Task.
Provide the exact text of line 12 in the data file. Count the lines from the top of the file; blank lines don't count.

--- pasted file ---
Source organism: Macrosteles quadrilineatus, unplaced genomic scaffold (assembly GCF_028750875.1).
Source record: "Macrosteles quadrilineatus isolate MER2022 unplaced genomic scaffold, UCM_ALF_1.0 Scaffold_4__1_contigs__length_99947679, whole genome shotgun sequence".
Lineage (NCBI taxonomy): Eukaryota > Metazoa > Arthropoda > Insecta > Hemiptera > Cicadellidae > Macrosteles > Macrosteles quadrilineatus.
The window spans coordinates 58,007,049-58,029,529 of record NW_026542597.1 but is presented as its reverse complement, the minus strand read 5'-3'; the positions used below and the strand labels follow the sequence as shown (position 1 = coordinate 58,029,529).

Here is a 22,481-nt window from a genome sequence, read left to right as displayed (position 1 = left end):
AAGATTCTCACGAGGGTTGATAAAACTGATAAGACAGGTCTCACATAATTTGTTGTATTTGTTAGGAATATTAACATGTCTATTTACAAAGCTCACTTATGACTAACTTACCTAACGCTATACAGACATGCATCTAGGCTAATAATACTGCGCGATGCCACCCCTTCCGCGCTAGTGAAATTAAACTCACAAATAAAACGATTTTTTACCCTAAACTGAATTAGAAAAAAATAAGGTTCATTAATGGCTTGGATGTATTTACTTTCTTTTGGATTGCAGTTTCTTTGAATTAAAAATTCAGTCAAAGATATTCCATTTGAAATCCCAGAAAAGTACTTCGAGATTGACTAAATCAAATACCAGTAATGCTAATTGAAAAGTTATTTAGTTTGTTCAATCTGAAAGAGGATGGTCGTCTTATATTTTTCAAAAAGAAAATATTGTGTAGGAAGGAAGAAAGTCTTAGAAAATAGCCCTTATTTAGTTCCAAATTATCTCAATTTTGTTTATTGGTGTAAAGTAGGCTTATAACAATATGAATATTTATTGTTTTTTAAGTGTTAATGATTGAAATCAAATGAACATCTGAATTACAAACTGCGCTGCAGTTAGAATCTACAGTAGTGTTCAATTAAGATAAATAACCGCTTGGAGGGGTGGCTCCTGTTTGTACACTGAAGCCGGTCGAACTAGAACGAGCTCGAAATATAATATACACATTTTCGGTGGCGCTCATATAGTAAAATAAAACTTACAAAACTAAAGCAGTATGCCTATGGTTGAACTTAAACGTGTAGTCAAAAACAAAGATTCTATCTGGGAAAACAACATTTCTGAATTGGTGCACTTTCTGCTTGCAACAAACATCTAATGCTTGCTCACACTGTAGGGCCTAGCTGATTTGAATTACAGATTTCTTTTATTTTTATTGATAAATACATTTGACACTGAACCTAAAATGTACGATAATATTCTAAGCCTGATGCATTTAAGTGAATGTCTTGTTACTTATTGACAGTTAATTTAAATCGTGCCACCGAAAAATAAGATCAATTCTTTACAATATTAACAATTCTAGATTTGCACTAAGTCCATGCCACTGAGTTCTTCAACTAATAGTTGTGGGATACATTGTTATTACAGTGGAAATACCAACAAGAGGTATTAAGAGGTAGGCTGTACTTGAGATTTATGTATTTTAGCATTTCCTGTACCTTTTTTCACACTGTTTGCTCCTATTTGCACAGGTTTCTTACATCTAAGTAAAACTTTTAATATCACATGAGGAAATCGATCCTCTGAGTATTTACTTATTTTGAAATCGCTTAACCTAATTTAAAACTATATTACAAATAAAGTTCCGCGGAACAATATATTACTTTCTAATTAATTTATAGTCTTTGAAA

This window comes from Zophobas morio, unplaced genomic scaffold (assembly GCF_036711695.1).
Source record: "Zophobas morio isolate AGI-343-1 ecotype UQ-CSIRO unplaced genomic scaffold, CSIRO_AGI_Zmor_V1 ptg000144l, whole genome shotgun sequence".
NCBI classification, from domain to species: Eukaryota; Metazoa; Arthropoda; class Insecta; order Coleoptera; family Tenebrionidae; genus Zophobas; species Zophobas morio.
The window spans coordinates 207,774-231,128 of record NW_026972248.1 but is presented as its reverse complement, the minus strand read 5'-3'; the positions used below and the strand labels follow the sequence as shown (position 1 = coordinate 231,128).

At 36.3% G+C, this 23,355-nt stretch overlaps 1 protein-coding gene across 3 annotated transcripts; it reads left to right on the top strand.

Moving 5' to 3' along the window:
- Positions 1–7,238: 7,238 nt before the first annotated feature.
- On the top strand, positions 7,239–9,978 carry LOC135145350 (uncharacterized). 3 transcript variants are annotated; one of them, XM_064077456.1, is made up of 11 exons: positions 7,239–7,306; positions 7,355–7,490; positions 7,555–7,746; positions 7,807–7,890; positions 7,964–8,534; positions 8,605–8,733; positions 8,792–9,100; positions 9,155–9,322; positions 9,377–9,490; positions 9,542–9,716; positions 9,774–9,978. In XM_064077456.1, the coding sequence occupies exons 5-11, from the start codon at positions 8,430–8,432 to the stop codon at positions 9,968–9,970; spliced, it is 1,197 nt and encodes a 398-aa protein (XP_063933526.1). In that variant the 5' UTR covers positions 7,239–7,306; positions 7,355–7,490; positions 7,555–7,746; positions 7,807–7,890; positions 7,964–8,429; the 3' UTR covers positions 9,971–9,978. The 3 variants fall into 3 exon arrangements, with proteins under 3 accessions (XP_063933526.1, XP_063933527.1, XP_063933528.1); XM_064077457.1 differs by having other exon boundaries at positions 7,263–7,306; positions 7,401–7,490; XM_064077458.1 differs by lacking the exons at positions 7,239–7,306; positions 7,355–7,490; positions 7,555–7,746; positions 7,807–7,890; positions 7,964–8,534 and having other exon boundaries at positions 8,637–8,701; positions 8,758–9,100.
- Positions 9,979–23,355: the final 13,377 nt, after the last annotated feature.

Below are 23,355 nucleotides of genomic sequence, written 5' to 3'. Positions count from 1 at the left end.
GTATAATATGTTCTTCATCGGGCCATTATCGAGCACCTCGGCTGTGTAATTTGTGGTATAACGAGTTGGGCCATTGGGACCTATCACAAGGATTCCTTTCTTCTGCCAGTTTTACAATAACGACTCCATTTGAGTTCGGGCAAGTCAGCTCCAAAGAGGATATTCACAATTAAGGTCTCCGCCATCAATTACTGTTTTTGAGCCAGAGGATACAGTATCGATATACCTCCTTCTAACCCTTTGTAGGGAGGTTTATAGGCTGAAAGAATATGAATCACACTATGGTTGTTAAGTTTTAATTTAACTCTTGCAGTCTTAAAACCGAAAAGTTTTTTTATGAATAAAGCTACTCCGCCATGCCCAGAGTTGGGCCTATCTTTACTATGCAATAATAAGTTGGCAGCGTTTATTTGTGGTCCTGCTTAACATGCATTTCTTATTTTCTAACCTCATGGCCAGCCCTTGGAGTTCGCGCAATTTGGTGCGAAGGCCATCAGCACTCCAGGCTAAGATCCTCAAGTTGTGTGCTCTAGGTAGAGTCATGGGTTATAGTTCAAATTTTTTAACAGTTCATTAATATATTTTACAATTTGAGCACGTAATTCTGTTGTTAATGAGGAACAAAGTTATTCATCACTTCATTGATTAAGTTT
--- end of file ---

Moving 5' to 3' along the window: